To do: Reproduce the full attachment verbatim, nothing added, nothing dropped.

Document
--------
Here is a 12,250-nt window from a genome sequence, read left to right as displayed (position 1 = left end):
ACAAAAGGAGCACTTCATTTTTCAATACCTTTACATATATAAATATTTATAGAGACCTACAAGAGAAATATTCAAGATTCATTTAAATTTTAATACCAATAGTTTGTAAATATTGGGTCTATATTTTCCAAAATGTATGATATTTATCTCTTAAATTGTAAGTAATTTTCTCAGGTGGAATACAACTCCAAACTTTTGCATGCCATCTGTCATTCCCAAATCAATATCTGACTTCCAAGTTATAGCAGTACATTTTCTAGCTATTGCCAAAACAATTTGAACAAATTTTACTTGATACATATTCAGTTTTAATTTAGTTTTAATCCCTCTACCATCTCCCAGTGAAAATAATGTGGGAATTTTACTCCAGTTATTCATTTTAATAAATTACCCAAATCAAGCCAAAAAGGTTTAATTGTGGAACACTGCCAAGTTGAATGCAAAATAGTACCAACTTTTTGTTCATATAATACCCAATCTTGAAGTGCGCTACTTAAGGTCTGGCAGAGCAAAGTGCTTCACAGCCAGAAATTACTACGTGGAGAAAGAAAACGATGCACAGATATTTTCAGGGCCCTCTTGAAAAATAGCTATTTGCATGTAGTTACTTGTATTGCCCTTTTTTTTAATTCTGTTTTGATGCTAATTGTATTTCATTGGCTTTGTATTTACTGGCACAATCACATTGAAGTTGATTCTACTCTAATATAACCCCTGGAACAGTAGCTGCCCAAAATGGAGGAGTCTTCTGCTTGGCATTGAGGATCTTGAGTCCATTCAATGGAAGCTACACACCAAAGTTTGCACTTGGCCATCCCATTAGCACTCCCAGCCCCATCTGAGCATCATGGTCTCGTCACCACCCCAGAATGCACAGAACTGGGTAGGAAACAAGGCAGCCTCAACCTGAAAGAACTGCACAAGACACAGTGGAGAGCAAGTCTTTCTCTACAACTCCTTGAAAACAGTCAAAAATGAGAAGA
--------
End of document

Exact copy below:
Here is a 12,250-nt window from a genome sequence, read left to right as displayed (position 1 = left end):
ACAAAAGGAGCACTTCATTTTTCAATACCTTTACATATATAAATATTTATAGAGACCTACAAGAGAAATATTCAAGATTCATTTAAATTTTAATACCAATAGTTTGTAAATATTGGGTCTATATTTTCCAAAATGTATGATATTTATCTCTTAAATTGTAAGTAATTTTCTCAGGTGGAATACAACTCCAAACTTTTGCATGCCATCTGTCATTCCCAAATCAATATCTGACTTCCAAGTTATAGCAGTACATTTTCTAGCTATTGCCAAAACAATTTGAACAAATTTTACTTGATACATATTCAGTTTTAATTTAGTTTTAATCCCTCTACCATCTCCCAGTGAAAATAATGTGGGAATTTTACTCCAGTTATTCATTTTAATAAATTACCCAAATCAAGCCAAAAAGGTTTAATTGTGGAACACTGCCAAGTTGAATGCAAAATAGTACCAACTTTTTGTTCATATAATACCCAATCTTGAAGTGCGCTACTTAAGGTCTGGCAGAGCAAAGTGCTTCACAGCCAGAAATTACTACGTGGAGAAAGAAAACGATGCACAGATATTTTCAGGGCCCTCTTGAAAAATAGCTATTTGCATGTAGTTACTTGTATTGCCCTTTTTTTTAATTCTGTTTTGATGCTAATTGTATTTCATTGGCTTTGTATTTACTGGCACAATCACATTGAAGTTGATTCTACTCTAATATAACCCCTGGAACAGTAGCTGCCCAAAATGGAGGAGTCTTCTGCTTGGCATTGAGGATCTTGAGTCCATTCAATGGAAGCTACACACCAAAGTTTGCACTTGGCCATCCCATTAGCACTCCCAGCCCCATCTGAGCATCATGGTCTCGTCACCACCCCAGAATGCACAGAACTGGGTAGGAAACAAGGCAGCCTCAACCTGAAAGAACTGCACAAGACACAGTGGAGAGCAAGTCTTTCTCTACAACTCCTTGAAAACAGTCAAAAATGAGAAGA